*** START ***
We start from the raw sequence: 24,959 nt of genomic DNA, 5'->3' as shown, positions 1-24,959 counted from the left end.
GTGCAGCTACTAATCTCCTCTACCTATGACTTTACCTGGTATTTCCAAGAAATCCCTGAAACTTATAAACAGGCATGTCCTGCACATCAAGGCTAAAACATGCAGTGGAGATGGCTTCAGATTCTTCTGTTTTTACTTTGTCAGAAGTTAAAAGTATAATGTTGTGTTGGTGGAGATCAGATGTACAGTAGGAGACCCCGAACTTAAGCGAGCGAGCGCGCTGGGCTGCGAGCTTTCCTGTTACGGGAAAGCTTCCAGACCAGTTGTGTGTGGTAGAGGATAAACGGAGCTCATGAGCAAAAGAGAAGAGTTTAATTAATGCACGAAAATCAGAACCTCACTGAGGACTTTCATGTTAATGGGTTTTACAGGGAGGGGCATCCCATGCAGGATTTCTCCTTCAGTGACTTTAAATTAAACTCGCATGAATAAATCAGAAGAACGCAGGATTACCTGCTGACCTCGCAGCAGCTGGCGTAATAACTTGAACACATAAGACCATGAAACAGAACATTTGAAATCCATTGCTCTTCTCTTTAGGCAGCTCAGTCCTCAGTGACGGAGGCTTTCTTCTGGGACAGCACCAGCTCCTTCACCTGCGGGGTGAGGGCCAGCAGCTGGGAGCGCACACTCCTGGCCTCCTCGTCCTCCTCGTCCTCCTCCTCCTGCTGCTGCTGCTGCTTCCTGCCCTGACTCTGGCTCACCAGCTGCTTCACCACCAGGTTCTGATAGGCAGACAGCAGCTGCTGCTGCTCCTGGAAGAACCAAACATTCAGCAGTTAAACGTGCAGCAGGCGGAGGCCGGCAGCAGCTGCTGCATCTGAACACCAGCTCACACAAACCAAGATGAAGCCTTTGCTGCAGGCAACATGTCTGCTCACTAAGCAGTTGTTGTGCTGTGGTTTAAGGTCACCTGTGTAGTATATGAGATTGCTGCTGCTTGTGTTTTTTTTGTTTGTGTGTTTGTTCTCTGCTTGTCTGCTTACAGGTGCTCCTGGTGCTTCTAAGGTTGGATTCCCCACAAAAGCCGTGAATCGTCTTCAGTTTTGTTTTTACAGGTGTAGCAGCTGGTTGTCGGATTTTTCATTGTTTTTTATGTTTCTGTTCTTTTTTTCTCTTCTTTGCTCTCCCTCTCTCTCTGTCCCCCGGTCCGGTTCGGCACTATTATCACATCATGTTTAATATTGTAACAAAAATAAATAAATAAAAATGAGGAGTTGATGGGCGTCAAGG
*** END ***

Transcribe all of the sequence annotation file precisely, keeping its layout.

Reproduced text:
We start from the raw sequence: 24,959 nt of genomic DNA, 5'->3' as shown, positions 1-24,959 counted from the left end.
GTGCAGCTACTAATCTCCTCTACCTATGACTTTACCTGGTATTTCCAAGAAATCCCTGAAACTTATAAACAGGCATGTCCTGCACATCAAGGCTAAAACATGCAGTGGAGATGGCTTCAGATTCTTCTGTTTTTACTTTGTCAGAAGTTAAAAGTATAATGTTGTGTTGGTGGAGATCAGATGTACAGTAGGAGACCCCGAACTTAAGCGAGCGAGCGCGCTGGGCTGCGAGCTTTCCTGTTACGGGAAAGCTTCCAGACCAGTTGTGTGTGGTAGAGGATAAACGGAGCTCATGAGCAAAAGAGAAGAGTTTAATTAATGCACGAAAATCAGAACCTCACTGAGGACTTTCATGTTAATGGGTTTTACAGGGAGGGGCATCCCATGCAGGATTTCTCCTTCAGTGACTTTAAATTAAACTCGCATGAATAAATCAGAAGAACGCAGGATTACCTGCTGACCTCGCAGCAGCTGGCGTAATAACTTGAACACATAAGACCATGAAACAGAACATTTGAAATCCATTGCTCTTCTCTTTAGGCAGCTCAGTCCTCAGTGACGGAGGCTTTCTTCTGGGACAGCACCAGCTCCTTCACCTGCGGGGTGAGGGCCAGCAGCTGGGAGCGCACACTCCTGGCCTCCTCGTCCTCCTCGTCCTCCTCCTCCTGCTGCTGCTGCTGCTTCCTGCCCTGACTCTGGCTCACCAGCTGCTTCACCACCAGGTTCTGATAGGCAGACAGCAGCTGCTGCTGCTCCTGGAAGAACCAAACATTCAGCAGTTAAACGTGCAGCAGGCGGAGGCCGGCAGCAGCTGCTGCATCTGAACACCAGCTCACACAAACCAAGATGAAGCCTTTGCTGCAGGCAACATGTCTGCTCACTAAGCAGTTGTTGTGCTGTGGTTTAAGGTCACCTGTGTAGTATATGAGATTGCTGCTGCTTGTGTTTTTTTTGTTTGTGTGTTTGTTCTCTGCTTGTCTGCTTACAGGTGCTCCTGGTGCTTCTAAGGTTGGATTCCCCACAAAAGCCGTGAATCGTCTTCAGTTTTGTTTTTACAGGTGTAGCAGCTGGTTGTCGGATTTTTCATTGTTTTTTATGTTTCTGTTCTTTTTTTCTCTTCTTTGCTCTCCCTCTCTCTCTGTCCCCCGGTCCGGTTCGGCACTATTATCACATCATGTTTAATATTGTAACAAAAATAAATAAATAAAAATGAGGAGTTGATGGGCGTCAAGG